What do you do if you thought the world was getting better, but lately, it feels like we're moving backward? What do you do if every time you check the news, it makes your stomach drop or your fists clench?
The year is 1955.
A 42-year-old seamstress, just off her job at the Montgomery Fair department store, is asked to move from her seat on the bus to make room for the white passengers.
You’ve heard the story, right? Rosa Parks, “tired of giving in,” stands up to the discriminatory bus laws in Montgomery, Alabama. It sets off a chain of events that leads all the way to a Supreme Court ruling on November 13, 1956: that the segregation of buses would now be unconstitutional.
The Montgomery Bus Boycott was a huge victory in the fight against discrimination in the U.S., and Rosa Parks became “the mother of the civil rights movement.” All of this came within the two years following the decision of Brown v. Board of Education of Topeka (KS)—“separate but equal” segregation was inherently unequal, and that schools would be desegregated.
The world was becoming a better place. Cue confetti.
These are the types of stories we like to see and hear. These are the events that we find in our timelines of the civil rights movement. But we’ve glossed over some important details. It wasn’t all celebration and progress. There were dark nights of the soul and severe setbacks.
Consider this: .he murder of Emmett Till, a 14-year-old black boy, in August of 1955. Emmett was falsely accused of whistling at a white woman in a store. Four days later, he was kidnapped, beaten, shot in the head, and then dumped into the Talahatchie River. The men who killed him were tried in front of an all-white jury, and despite overwhelming evidence to the contrary, were found not guilty.
The world must have seemed pretty dark at that point.
Then there was the night of January 30, 1956. Martin Luther King, Jr. was at a meeting to support the Montgomery Bus Boycott, which was in full swing by now. While he was there, a bomb exploded on the front porch of his home, with his wife and ten-week-old daughter inside. Fortunately, his family wasn’t injured, but no one was ever prosecuted for the bombing.
For most of us, had our home been bombed in response to the work we were doing, this would be a step backward.
Two months after that bombing, in March 1956, eighty-two Representatives and nineteen Senators—almost one-fifth of Congress, and all from former Confederate states—signed the Southern Manifesto. Howard Smith, chairman of the House Rules Committee, introduced the Manifesto as “The Declaration of Constitutional Principles,” and argued that the Brown v. Board of Education of Topeka (KS) decision was an abuse of judicial power, and vowed to resist it by all means necessary. No member of Congress stood to speak against it.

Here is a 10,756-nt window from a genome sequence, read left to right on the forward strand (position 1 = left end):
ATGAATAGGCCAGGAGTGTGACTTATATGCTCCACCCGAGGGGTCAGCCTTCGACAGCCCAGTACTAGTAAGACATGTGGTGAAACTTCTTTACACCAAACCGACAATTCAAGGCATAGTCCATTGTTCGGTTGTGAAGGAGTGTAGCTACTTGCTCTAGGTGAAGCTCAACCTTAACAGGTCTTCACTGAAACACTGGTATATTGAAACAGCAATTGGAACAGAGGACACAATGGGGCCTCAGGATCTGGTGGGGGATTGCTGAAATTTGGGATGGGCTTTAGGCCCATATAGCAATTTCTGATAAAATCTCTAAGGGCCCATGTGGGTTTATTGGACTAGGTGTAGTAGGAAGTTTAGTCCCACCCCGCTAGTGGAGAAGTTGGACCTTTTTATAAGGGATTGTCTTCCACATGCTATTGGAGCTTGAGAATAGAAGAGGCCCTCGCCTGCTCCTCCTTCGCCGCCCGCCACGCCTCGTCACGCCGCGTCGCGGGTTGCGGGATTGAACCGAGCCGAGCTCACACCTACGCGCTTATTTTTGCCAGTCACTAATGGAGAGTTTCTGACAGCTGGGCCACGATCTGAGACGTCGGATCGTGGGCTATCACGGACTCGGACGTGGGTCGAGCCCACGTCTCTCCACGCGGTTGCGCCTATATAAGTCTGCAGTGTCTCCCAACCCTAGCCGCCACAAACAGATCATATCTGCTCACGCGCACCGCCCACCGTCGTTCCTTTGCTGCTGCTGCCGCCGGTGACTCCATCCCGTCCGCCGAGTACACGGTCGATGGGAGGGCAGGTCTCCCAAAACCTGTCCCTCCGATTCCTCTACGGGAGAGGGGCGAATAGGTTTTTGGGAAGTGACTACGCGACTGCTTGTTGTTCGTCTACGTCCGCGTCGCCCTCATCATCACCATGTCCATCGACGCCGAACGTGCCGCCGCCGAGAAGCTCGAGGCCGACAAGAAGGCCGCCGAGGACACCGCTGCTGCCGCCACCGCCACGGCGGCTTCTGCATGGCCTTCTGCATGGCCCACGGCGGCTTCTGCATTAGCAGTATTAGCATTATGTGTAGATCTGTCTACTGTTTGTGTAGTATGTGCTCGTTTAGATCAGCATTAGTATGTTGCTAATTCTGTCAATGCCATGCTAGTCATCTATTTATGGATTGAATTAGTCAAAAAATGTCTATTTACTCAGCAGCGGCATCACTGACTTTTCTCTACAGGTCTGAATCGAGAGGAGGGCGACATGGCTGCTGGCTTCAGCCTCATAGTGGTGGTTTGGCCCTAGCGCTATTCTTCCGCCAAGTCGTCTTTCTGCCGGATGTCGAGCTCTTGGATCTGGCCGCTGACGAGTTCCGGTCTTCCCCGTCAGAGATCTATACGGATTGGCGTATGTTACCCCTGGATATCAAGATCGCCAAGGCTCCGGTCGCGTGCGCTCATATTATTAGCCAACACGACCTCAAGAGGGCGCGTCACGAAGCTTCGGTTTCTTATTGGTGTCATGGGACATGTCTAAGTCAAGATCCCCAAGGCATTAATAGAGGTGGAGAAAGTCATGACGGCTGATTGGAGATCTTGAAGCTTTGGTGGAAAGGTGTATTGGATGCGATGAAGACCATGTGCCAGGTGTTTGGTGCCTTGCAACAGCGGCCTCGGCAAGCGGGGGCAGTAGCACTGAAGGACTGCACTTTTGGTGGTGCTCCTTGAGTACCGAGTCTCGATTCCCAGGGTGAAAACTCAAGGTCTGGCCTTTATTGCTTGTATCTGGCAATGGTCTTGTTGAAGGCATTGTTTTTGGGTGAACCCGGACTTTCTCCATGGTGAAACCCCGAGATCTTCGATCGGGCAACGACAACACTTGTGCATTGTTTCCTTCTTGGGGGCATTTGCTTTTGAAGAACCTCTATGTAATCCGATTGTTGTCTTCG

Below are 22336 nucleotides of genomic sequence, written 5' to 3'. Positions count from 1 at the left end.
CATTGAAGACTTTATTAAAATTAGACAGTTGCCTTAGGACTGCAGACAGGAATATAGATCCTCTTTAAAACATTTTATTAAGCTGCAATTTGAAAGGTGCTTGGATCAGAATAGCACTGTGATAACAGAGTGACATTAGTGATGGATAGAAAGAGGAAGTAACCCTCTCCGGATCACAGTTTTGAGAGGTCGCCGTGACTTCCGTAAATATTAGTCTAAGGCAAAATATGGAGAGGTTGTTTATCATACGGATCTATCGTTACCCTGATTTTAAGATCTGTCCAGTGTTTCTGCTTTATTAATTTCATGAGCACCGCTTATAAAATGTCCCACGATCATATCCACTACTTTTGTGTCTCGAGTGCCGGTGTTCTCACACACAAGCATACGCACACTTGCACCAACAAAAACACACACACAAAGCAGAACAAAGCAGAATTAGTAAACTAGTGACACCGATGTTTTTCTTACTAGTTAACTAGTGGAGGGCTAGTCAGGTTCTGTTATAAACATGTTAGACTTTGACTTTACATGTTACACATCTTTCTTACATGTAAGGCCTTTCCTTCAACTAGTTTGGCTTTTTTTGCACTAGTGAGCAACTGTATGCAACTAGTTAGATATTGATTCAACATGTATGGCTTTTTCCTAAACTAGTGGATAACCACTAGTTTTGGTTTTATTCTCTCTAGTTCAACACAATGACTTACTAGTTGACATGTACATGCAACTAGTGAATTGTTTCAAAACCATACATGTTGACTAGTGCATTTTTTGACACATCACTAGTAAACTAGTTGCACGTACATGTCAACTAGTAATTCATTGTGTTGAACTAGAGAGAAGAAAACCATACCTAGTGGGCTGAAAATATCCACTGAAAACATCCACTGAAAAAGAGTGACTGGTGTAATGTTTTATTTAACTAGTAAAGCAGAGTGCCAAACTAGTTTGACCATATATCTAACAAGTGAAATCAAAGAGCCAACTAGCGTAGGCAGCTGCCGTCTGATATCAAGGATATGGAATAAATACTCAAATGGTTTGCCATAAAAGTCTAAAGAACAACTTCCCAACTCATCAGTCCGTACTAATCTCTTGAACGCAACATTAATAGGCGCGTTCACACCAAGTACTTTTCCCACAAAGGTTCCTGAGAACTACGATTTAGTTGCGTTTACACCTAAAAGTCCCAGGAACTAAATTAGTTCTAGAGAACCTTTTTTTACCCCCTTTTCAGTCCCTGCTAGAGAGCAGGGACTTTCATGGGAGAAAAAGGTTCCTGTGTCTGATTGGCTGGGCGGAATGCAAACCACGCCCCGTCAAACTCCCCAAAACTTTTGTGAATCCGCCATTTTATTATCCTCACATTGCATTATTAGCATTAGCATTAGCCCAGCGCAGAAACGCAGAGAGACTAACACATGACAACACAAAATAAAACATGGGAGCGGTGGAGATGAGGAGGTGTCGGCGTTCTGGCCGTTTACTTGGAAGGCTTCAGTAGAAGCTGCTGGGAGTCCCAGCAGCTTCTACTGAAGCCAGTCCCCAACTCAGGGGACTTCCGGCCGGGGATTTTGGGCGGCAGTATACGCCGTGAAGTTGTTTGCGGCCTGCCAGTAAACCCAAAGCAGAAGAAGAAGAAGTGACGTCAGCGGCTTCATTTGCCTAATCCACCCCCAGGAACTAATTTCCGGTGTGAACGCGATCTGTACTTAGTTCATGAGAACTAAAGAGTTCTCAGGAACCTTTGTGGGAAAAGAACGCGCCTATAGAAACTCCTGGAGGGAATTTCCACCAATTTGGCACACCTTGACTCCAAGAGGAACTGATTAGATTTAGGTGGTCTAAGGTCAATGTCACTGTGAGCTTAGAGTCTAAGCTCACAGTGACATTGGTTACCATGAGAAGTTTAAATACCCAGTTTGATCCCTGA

Between 1953 and 1965, 123 civil rights bills were brought to the Senate. Only one of them was ever heard on the floor.
On September 4, 1957, Arkansas Governor Orval Faubus ordered the Arkansas National Guard to stand in front of Central High School in Little Rock. Why? To prevent nine black students from entering the previously all-white school now that desegregation was under way. In addition to the National Guard, white parents and students gathered in front of the school, screaming and even spitting at the black students.
In the fight for progress, against such resistance, it’d be easy to think we had come to a standstill. Maybe we were even moving backward.
Here’s the truth about progress, and about anything that’s worth fighting for:
It’s often going to get worse before it gets better.
There will be times it feels like progress is being made. And there will be times when it feels like it was all erased. There will be times you’ll be celebrating a victory. The crowds will cheer. The confetti will swirl around you. And then you blink, and a bomb goes off on your porch.
The crowds will be gone. The lights will go out.
It often gets worse before it gets better. But getting worse, or meeting resistance, or experiencing setbacks, doesn’t mean that the fight is lost.
It means you need to brace yourself. It means you need to persevere. More than ever, this is the time you need to hold on to the hope that things can and will be better.
It’s easy to march in the parade. It’s easy to celebrate the victories with confetti. It’s easy to admire the accomplishments of the past on a glossy timeline with all of the highlights jumping off the page.
It’s much tougher, yet necessary, to have a white-knuckled grip on faith, and hope, and love. The kind of faith, hope, and love we need is the kind that won’t quit in the face of injustice, or shrink in the shadow of oppression, or give in to the tactics of hate.
In the often-overlooked spaces between some of the greatest strides this country has taken toward being better, you’ll find people like Rosa Parks and Martin Luther King, Jr. fighting through every setback and challenge the system could throw at them. They endured. They persevered. They rose above.
This is the way it goes in the fight to make the world a better place—it sometimes gets worse first. But all is not lost. If you feel like the world has gone sideways and upside-down and backward, you’re not alone. In fact, you’re in some pretty good company.
Hold on to hope. Keep up the fight. We need you now more than ever.